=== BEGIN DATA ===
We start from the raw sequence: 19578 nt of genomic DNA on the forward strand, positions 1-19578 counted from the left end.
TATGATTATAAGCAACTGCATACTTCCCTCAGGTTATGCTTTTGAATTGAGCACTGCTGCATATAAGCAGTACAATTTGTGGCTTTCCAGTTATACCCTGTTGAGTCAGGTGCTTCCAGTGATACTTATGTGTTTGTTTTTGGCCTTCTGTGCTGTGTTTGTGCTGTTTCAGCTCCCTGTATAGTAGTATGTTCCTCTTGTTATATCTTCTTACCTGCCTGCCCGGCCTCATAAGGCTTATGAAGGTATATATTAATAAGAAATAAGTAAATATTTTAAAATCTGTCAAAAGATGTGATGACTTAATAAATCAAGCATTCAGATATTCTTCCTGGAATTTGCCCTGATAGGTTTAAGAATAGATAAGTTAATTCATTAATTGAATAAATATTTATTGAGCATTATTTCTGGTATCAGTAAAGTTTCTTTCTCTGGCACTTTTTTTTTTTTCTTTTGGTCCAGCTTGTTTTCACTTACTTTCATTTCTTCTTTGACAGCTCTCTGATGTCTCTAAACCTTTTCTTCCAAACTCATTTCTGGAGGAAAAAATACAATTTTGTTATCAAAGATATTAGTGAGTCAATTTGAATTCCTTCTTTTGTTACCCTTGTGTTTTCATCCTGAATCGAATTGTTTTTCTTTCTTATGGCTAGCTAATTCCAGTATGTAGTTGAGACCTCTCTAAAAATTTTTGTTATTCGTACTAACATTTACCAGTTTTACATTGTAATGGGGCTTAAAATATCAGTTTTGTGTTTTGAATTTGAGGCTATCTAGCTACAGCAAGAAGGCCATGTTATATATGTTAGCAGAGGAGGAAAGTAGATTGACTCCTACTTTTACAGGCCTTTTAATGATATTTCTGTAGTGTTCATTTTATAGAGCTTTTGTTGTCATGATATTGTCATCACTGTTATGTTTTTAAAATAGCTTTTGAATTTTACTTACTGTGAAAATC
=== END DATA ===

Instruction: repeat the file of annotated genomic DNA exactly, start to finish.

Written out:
We start from the raw sequence: 19578 nt of genomic DNA on the forward strand, positions 1-19578 counted from the left end.
TATGATTATAAGCAACTGCATACTTCCCTCAGGTTATGCTTTTGAATTGAGCACTGCTGCATATAAGCAGTACAATTTGTGGCTTTCCAGTTATACCCTGTTGAGTCAGGTGCTTCCAGTGATACTTATGTGTTTGTTTTTGGCCTTCTGTGCTGTGTTTGTGCTGTTTCAGCTCCCTGTATAGTAGTATGTTCCTCTTGTTATATCTTCTTACCTGCCTGCCCGGCCTCATAAGGCTTATGAAGGTATATATTAATAAGAAATAAGTAAATATTTTAAAATCTGTCAAAAGATGTGATGACTTAATAAATCAAGCATTCAGATATTCTTCCTGGAATTTGCCCTGATAGGTTTAAGAATAGATAAGTTAATTCATTAATTGAATAAATATTTATTGAGCATTATTTCTGGTATCAGTAAAGTTTCTTTCTCTGGCACTTTTTTTTTTTTCTTTTGGTCCAGCTTGTTTTCACTTACTTTCATTTCTTCTTTGACAGCTCTCTGATGTCTCTAAACCTTTTCTTCCAAACTCATTTCTGGAGGAAAAAATACAATTTTGTTATCAAAGATATTAGTGAGTCAATTTGAATTCCTTCTTTTGTTACCCTTGTGTTTTCATCCTGAATCGAATTGTTTTTCTTTCTTATGGCTAGCTAATTCCAGTATGTAGTTGAGACCTCTCTAAAAATTTTTGTTATTCGTACTAACATTTACCAGTTTTACATTGTAATGGGGCTTAAAATATCAGTTTTGTGTTTTGAATTTGAGGCTATCTAGCTACAGCAAGAAGGCCATGTTATATATGTTAGCAGAGGAGGAAAGTAGATTGACTCCTACTTTTACAGGCCTTTTAATGATATTTCTGTAGTGTTCATTTTATAGAGCTTTTGTTGTCATGATATTGTCATCACTGTTATGTTTTTAAAATAGCTTTTGAATTTTACTTACTGTGAAAATC